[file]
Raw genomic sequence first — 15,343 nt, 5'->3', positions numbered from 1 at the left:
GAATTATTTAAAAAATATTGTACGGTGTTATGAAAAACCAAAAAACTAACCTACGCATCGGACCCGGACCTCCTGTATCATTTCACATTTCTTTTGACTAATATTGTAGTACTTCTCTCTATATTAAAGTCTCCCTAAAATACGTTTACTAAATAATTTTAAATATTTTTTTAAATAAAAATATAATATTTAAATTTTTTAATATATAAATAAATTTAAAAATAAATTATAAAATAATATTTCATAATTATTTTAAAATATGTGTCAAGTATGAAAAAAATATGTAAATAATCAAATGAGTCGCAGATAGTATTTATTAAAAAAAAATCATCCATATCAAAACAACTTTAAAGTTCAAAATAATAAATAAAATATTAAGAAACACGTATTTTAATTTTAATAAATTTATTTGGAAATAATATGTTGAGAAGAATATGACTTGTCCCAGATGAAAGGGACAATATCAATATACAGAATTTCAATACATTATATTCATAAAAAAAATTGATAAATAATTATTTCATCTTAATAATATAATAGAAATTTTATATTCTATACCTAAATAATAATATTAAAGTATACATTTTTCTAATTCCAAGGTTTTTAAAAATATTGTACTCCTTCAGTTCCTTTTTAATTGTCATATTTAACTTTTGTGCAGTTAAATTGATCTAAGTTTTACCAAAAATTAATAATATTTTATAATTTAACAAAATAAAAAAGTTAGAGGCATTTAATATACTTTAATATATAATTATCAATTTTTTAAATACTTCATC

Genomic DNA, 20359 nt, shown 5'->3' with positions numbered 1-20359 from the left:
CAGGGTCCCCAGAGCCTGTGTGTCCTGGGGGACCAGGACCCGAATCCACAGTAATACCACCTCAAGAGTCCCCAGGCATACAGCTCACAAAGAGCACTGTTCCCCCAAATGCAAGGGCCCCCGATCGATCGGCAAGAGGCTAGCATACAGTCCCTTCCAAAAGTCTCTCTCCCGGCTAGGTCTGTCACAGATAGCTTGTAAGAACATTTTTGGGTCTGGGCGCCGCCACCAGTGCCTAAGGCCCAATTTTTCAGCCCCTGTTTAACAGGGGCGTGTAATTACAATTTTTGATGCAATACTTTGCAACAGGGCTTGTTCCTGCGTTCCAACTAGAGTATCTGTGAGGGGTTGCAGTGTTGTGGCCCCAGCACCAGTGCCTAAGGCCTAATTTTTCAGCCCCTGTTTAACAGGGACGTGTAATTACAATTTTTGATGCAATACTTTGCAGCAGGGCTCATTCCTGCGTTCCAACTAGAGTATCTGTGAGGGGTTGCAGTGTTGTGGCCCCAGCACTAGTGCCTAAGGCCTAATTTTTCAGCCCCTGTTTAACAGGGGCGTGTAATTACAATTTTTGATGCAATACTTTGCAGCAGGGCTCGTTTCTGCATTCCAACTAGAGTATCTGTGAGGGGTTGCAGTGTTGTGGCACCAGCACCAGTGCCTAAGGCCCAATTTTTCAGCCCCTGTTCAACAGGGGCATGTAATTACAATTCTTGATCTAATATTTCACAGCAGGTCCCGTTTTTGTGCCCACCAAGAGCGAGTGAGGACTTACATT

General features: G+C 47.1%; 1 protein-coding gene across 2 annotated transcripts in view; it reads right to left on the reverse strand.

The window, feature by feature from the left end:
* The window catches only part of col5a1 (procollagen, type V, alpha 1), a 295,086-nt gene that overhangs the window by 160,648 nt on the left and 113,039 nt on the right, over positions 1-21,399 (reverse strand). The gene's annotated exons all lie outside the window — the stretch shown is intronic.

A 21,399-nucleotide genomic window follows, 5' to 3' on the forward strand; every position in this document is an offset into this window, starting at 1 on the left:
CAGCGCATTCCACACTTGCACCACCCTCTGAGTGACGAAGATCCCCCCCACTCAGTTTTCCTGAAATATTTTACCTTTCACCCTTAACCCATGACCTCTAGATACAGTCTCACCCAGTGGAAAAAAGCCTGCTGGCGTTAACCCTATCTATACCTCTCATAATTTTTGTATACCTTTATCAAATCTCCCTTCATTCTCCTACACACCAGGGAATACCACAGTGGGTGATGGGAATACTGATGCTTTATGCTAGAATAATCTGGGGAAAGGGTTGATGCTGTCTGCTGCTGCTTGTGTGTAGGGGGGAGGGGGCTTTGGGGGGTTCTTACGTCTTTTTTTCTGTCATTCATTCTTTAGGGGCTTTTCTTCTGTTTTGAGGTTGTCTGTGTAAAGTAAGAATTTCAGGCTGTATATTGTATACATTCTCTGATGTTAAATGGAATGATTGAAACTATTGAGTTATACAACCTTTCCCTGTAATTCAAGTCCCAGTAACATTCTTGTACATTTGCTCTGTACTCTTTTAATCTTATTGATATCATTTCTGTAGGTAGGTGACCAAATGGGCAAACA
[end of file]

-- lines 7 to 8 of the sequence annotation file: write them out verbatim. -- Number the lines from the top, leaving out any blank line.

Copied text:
* The window catches only part of col5a1 (procollagen, type V, alpha 1), a 295,086-nt gene that overhangs the window by 160,648 nt on the left and 113,039 nt on the right, over positions 1-21,399 (reverse strand). The gene's annotated exons all lie outside the window — the stretch shown is intronic.

A 21,399-nucleotide genomic window follows, 5' to 3' on the forward strand; every position in this document is an offset into this window, starting at 1 on the left: